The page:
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Mental Health

Grad House closure makes way for mental health friendly cafe

The Muse Cafe and Pub gives Dalhousie graduate students a place to 'relax with the arts'

4 min read
caption Corey DeGagne, president of the Dalhousie Association of Graduate Students, said students need a place where they can escape their stress.
Julie Lawrence
caption Corey DeGagne, president of the Dalhousie Association of Graduate Students, says students need a place where they can escape their stress.
Julie Lawrence

After over 40 years as a Dalhousie University campus pub, the Grad House has closed and become the Muse Café and Pub.

The café at 1252 LeMarchant St. is still run by the Dalhousie Association of Graduate Students (DAGS), but now it has a different purpose.

“It’s all about mental health for students, so we thought rather than it just being a campus pub, it could be a space where students can come and relax with the arts,” said Corey DeGagne, president of DAGS and a third-year mathematics PhD student.

The Grad House had been a fixture on campus since opening its doors in 1974 as a gathering place for Dalhousie graduate students, a group that Dalhousie archives report was “a highly varied” one and “many felt, an invisible one” at the time.

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The pub became a hangout for graduate students, but DeGagne said a shift in drinking culture prompted a need for change. With more students opting to cab to downtown bars and nightclubs, the campus pub scene has suffered.

The name has been changed from the Grad House to the Muse Café to make it a more accessible, safe space for all students – including undergraduates. However, many of the mental health services are targeted at the unique needs of graduate students, said DeGagne.

“Unfortunately, grad students don’t have as much access to mental health resources as undergrad students would. A lot of counselling is focused on the undergrad experience. Plus, the stigma of being seen by a student you may have taught makes grad students feel more hesitant to go into the mental health building on campus.”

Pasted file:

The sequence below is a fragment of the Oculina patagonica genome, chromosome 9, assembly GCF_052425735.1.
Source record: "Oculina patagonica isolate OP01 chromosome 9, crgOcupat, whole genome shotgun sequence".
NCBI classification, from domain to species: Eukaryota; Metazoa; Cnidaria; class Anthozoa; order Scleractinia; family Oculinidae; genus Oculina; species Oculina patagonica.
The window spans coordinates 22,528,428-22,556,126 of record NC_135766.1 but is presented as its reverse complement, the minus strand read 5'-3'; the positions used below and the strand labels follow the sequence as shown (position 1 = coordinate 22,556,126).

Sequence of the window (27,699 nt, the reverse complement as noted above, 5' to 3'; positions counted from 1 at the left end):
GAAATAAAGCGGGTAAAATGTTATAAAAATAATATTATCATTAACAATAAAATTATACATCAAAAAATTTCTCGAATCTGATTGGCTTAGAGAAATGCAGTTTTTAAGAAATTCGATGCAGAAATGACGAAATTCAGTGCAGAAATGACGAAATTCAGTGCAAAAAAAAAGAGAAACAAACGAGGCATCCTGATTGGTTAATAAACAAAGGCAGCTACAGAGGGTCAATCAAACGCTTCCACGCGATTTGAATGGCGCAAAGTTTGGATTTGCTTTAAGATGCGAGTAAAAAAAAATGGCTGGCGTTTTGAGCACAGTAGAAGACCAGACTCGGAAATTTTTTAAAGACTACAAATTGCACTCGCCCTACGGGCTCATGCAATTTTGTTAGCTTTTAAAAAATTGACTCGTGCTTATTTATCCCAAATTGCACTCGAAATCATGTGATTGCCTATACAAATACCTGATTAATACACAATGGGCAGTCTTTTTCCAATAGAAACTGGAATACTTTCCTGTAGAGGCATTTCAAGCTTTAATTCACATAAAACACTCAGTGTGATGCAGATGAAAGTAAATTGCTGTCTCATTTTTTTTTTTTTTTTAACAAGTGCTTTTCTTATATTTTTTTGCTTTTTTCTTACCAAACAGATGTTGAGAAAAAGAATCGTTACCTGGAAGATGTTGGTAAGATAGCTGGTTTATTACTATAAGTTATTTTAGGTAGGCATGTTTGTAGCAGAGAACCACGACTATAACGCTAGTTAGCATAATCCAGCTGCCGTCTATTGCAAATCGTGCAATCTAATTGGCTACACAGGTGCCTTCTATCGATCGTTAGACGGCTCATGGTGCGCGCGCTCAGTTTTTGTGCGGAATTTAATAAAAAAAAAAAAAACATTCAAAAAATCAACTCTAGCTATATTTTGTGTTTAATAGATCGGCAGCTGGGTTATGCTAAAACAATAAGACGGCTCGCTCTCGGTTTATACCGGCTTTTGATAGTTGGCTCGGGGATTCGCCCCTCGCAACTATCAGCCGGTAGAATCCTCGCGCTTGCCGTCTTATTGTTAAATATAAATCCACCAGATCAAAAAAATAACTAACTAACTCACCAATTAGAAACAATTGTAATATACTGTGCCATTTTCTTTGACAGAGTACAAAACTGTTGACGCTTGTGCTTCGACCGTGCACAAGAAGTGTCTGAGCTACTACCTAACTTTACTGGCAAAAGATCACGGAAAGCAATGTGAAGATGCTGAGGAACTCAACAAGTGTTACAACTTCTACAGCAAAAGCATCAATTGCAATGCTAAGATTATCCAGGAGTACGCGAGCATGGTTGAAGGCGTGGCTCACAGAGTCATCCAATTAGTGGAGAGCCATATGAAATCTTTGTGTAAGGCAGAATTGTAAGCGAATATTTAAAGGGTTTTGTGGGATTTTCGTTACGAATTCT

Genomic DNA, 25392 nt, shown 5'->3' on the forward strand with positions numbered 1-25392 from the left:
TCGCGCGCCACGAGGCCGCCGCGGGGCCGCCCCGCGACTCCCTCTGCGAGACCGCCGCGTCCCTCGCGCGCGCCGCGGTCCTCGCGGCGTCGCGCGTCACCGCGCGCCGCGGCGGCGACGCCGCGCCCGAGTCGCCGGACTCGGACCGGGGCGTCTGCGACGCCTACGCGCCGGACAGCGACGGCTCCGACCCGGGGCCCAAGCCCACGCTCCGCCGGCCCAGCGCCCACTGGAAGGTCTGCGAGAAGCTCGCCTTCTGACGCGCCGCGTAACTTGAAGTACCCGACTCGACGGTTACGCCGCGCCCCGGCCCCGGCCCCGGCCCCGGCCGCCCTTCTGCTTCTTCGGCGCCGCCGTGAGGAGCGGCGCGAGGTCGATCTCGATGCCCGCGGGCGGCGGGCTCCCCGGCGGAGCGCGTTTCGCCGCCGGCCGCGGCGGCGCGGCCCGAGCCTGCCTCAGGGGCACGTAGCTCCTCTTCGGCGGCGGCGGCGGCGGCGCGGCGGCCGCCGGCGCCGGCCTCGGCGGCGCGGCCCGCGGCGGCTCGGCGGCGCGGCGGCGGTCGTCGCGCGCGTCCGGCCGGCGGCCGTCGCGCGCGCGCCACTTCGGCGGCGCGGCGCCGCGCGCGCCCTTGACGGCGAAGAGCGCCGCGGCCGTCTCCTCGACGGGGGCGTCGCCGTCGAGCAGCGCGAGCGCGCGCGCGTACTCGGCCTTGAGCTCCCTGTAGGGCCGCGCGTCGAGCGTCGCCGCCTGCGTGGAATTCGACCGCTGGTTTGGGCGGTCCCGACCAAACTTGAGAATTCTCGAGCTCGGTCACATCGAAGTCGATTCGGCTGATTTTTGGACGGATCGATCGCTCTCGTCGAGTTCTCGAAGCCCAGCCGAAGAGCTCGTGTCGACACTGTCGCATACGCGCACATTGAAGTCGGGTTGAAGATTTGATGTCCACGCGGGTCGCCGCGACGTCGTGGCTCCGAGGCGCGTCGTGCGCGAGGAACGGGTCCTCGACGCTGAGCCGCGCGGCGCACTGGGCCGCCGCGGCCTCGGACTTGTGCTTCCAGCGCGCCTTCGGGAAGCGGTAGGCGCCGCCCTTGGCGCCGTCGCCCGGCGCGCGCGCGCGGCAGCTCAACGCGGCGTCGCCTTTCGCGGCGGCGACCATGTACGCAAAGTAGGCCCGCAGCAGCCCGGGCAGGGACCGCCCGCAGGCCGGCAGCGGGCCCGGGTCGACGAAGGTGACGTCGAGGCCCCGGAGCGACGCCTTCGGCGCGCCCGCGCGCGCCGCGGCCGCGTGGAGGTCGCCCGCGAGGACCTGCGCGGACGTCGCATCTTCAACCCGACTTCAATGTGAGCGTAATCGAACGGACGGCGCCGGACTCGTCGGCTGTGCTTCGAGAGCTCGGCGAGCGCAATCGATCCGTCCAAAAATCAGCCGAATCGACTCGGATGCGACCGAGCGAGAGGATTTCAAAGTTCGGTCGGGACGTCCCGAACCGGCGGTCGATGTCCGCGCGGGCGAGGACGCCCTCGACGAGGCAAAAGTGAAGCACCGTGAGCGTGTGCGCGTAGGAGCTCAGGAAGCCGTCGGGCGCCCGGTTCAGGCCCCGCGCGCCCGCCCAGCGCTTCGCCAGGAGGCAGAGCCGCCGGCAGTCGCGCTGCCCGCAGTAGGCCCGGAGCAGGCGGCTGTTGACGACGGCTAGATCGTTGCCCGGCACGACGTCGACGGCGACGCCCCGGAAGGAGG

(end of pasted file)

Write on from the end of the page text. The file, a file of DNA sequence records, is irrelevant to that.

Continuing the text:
The Muse Café offers a wide range of therapeutic, stress-relieving activities like colouring books and musical instruments that students can use at their leisure. But DeGagne said there are also more formal mental health activities.

“We understand that the graduate student experience is just different. School goes from being this super fun experience, where you party and have fun and find yourself, to more of a job with a lot of responsibility. Your studies become more specialized so it can be very isolating. Plus there are unique struggles like ‘imposter syndrome,’ where people don’t think they’re good enough or smart enough.”

So far, DeGagne said the feedback on the new space has been overwhelmingly positive.

Jeremy Allen, a Dalhousie graduate student, said it’s a cool place where he can come and unwind. “When I’m stressed out, I just come in here and relax and pick up a guitar or drum sticks and just make really bad music. It’s great!”

DeGagne said the overall goal of the Muse Café is for all students to know that there is a place they can go to escape the stress of school. If they’re experiencing depression or anxiety, they can come in and express themselves through the arts.

“Know that if you’re going through any kind of mental health issues, if you’re alone, whether you feel isolated or stressed out, that it’s OK and everyone goes through that,” said DeGagne. “We have resources available to students and we’re here to help.”

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